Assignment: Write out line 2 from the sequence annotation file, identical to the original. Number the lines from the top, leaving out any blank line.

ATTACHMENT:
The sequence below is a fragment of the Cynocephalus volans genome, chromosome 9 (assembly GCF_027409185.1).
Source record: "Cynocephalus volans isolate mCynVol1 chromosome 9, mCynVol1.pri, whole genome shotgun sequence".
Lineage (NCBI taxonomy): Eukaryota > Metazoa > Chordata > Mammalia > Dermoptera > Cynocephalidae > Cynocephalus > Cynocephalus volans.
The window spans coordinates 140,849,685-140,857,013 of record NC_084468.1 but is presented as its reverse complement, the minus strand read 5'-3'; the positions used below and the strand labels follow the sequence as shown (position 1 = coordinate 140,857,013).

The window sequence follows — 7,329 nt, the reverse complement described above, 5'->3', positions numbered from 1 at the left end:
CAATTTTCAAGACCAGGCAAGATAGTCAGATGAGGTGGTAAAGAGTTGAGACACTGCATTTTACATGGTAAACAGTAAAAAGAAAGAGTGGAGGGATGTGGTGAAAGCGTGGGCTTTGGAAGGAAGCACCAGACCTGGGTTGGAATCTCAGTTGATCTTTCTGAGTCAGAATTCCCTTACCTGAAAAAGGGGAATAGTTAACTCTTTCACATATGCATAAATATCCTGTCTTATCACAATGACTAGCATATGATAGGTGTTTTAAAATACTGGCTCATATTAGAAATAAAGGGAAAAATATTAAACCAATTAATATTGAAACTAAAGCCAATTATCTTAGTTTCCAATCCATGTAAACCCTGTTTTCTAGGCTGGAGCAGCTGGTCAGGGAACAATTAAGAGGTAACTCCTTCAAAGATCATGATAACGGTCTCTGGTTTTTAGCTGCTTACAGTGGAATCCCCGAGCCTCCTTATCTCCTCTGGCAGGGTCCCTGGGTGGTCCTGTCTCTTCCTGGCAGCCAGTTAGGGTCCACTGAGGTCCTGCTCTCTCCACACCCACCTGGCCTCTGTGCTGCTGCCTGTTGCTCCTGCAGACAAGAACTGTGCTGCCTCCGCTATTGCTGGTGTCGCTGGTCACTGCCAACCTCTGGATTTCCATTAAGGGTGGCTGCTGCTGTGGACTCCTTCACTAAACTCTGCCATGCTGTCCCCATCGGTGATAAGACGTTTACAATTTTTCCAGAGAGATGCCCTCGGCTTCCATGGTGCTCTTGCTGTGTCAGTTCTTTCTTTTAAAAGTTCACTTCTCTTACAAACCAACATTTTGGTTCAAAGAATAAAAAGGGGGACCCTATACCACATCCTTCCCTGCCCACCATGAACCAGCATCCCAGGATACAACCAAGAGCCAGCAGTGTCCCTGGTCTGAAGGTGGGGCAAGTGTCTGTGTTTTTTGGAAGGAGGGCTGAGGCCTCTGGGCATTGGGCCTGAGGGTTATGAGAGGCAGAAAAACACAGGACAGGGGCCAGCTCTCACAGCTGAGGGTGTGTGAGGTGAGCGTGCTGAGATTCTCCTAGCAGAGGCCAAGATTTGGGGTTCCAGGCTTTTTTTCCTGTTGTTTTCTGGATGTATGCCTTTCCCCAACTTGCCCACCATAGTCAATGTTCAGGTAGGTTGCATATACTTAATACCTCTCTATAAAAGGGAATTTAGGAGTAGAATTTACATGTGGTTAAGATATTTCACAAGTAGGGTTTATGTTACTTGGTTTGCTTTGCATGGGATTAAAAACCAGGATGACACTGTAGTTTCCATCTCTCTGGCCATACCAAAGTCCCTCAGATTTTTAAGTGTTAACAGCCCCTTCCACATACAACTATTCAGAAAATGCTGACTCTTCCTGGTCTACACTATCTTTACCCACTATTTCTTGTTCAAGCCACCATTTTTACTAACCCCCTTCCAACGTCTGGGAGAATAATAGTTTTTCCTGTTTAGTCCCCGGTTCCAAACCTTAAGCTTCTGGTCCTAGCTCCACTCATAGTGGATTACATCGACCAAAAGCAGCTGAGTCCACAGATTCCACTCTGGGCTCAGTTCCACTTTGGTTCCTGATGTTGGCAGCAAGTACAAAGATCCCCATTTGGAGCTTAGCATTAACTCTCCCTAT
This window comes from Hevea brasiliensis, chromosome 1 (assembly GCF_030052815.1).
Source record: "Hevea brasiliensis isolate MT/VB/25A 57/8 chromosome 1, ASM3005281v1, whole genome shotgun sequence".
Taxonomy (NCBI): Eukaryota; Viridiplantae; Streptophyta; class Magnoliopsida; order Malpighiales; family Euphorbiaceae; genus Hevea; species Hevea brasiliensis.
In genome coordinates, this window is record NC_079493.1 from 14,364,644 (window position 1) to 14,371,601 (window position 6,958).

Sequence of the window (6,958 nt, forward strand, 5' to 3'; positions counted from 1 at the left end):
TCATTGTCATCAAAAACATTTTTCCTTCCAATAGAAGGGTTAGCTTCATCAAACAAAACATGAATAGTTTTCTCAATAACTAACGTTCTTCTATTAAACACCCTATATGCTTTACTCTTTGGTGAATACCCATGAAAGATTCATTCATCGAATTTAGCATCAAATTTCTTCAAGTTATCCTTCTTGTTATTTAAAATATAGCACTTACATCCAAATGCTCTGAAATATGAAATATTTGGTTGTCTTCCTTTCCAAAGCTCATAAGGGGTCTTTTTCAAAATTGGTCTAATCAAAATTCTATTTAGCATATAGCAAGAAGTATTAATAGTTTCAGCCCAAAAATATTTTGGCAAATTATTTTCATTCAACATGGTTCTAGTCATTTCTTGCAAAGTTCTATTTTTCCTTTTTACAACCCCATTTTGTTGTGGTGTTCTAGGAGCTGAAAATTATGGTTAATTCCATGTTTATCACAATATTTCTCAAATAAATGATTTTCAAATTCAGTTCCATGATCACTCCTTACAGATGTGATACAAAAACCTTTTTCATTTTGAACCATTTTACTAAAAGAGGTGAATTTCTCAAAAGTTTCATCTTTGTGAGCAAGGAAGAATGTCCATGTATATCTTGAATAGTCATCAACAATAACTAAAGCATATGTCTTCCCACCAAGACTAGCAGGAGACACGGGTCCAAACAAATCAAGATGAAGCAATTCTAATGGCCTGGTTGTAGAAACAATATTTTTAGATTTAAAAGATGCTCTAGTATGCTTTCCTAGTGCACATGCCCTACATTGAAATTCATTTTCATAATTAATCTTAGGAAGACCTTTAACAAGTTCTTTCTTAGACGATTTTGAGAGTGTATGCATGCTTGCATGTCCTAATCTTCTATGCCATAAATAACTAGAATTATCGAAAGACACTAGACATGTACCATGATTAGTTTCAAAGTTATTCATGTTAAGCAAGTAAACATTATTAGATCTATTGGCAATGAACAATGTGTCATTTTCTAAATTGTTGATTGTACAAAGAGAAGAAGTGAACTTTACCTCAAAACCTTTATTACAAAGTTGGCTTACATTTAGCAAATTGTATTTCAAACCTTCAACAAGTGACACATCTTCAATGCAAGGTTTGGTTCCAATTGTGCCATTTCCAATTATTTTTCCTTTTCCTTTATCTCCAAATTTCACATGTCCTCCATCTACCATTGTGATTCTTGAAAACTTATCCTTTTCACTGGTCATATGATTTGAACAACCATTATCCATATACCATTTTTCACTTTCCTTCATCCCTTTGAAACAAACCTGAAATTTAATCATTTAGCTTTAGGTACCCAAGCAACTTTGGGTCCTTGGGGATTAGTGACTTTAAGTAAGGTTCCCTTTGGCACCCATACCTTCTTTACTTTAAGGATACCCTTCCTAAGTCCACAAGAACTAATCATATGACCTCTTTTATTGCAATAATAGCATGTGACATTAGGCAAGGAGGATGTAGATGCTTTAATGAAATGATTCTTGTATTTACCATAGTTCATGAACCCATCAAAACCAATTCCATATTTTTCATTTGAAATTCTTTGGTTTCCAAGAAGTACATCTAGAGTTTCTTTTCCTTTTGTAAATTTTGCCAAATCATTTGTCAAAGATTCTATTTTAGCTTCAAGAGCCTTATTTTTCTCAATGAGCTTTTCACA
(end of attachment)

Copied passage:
Source record: "Cynocephalus volans isolate mCynVol1 chromosome 9, mCynVol1.pri, whole genome shotgun sequence".